Yolanda King

Yolanda King

The Free Press

MANKATO — Speaking to a crowd of hundreds packed into the Centennial Student Union Ballroom in March of 2006, Yolanda King noted that most of her audience was born decades after the most intense years of the civil rights movement of the 1960s.

“For some of you, it seems like ancient history,” King joked during her lecture at Minnesota State University.

But nearly 40 years after the assassination of her father, Martin Luther King Jr., she said we are still challenged to realize the civil rights leader’s dream of peace and equality.

“We as a nation, we as humanity, have not reached the Promised Land,” she said.

It was what her father called “the beloved community,” a multicultural society built on peaceful coexistence. To achieve that dream, she said, each person must use “the last of our human freedoms” — the power to choose.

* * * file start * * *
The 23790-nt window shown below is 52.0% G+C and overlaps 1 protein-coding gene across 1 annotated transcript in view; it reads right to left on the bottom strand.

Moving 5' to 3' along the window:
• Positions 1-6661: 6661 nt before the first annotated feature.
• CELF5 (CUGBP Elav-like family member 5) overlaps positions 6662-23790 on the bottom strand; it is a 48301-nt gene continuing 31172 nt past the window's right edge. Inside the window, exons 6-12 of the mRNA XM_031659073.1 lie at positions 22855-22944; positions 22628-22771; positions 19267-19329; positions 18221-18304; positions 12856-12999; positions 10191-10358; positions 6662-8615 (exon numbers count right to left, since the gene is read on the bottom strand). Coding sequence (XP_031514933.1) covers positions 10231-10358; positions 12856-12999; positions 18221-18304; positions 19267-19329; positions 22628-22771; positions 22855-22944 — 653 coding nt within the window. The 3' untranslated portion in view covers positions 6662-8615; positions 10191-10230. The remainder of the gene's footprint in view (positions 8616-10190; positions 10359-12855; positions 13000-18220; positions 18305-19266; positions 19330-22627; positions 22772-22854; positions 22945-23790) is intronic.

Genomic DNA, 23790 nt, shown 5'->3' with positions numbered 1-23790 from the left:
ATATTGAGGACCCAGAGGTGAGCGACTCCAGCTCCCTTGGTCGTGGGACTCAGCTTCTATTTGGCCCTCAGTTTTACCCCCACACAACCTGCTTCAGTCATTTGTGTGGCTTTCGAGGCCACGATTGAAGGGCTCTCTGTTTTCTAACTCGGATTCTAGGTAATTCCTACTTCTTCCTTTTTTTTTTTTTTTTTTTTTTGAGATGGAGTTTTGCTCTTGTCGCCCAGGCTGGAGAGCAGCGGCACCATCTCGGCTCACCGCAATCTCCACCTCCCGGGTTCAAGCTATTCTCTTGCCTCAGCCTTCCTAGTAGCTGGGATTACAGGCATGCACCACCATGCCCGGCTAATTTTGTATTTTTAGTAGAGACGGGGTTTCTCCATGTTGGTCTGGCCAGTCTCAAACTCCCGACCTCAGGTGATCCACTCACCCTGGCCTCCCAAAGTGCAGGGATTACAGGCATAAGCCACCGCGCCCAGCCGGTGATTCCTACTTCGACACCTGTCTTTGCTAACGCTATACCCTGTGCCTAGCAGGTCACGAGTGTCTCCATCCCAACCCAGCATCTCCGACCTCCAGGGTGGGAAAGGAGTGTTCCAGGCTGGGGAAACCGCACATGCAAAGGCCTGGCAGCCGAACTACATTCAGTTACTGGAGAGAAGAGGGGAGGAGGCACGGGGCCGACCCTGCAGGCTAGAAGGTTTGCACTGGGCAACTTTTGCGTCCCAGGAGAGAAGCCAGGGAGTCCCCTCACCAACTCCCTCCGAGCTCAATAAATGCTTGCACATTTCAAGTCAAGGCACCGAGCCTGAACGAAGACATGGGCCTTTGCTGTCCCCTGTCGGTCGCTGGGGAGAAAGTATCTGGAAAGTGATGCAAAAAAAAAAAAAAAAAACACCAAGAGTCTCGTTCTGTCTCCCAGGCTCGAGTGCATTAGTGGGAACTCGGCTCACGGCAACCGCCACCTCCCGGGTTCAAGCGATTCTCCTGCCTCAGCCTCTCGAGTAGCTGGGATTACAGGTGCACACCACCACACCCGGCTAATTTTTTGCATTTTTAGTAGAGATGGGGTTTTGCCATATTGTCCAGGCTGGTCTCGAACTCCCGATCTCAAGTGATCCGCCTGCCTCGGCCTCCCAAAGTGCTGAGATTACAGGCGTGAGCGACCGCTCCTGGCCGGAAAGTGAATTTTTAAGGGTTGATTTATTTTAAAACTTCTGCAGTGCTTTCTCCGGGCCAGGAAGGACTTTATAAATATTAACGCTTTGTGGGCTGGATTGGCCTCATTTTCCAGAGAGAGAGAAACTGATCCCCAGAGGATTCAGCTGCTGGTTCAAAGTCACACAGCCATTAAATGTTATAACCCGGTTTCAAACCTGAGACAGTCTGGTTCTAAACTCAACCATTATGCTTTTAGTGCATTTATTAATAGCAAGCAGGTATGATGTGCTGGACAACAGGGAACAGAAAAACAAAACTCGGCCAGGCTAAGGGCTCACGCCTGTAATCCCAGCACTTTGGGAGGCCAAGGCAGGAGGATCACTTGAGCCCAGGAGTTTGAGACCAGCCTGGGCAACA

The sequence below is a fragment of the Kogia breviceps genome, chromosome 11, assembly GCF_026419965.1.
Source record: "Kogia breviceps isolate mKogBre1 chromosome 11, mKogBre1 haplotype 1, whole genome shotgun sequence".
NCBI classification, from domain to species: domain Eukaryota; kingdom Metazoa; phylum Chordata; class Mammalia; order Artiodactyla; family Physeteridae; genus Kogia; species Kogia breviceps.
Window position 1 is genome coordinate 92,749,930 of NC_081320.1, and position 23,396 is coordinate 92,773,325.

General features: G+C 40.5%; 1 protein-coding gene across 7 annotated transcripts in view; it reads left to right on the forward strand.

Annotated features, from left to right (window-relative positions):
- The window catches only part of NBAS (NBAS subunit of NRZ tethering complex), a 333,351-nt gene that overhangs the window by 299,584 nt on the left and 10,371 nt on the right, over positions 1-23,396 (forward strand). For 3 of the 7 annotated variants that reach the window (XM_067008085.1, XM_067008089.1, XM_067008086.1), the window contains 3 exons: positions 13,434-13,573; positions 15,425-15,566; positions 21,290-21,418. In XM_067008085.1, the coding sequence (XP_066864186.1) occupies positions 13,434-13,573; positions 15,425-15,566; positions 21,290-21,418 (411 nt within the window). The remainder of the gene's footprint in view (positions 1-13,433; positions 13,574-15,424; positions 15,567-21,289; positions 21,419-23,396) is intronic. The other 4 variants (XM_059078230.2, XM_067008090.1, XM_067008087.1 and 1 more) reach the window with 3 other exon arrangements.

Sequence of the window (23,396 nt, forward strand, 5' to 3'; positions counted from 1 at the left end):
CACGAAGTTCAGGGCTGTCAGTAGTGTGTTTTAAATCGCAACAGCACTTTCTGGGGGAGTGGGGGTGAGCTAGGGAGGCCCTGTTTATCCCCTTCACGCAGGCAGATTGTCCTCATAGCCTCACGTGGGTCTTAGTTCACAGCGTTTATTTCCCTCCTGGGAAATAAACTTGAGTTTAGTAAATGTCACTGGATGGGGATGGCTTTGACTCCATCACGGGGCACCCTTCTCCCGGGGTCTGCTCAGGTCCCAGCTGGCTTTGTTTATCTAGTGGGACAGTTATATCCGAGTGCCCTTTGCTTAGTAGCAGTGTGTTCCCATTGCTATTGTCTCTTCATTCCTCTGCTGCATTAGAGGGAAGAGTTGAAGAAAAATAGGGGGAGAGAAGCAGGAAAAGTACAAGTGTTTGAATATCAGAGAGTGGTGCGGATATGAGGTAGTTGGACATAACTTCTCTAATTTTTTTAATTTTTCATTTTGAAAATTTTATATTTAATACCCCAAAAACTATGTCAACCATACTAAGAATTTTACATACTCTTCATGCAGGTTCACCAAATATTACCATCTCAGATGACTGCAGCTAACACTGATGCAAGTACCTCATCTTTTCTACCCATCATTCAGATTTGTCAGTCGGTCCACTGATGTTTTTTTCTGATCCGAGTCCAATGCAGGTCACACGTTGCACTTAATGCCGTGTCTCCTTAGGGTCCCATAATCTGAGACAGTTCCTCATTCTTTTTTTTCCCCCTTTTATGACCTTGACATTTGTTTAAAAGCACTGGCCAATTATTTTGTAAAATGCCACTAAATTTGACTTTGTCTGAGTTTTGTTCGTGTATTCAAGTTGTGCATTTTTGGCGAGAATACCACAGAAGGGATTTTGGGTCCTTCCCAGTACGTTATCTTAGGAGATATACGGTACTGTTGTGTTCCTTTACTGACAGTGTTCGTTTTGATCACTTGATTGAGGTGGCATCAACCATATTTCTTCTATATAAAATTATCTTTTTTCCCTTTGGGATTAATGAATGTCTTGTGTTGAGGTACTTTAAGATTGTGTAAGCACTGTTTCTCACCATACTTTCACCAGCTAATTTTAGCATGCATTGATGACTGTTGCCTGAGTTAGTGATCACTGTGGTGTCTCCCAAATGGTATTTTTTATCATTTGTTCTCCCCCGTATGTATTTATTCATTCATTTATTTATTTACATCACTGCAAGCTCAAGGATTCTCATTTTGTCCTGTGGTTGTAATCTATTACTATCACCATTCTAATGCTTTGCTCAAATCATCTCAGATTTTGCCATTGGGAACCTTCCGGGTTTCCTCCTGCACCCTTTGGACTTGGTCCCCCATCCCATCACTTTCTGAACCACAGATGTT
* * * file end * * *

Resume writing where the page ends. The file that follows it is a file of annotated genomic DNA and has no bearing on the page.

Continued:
King said that meant choosing to be open instead of biased, to uplift instead of hurt and to embrace diversity.

“We must celebrate those differences until difference doesn’t make a difference in how we treat each other,” she said.

It was not so long ago, she said, that Black children were set on by police dogs and knocked down with water hoses when they marched in the streets of Birmingham, Alabama. To a younger generation, that time must “seem like misty images out of a horror story,” King said.

“But it was not a mirage.”

King said she had just passed through “one of the most difficult times” of her life, following the death of her mother, Coretta Scott King, in January 2006. But she said she also found a surprising inner peace and a renewed energy to fight for equality.

That effort is focused on the educational system, she said. The narrative of American history taught in schools must begin with the American Indians, who arrived long before Columbus, and include the many peoples of different nations who came together to build the country, King said.

“Our objective must be to teach and tell that story as if everyone mattered. And indeed they do.”

Near the end of her lecture, King quoted not her father but another man who died trying to achieve peace: Mahatma Gandhi.

“‘You must be the change you want to see in the world.’”

Yolanda King died in May 2007. She was 51.

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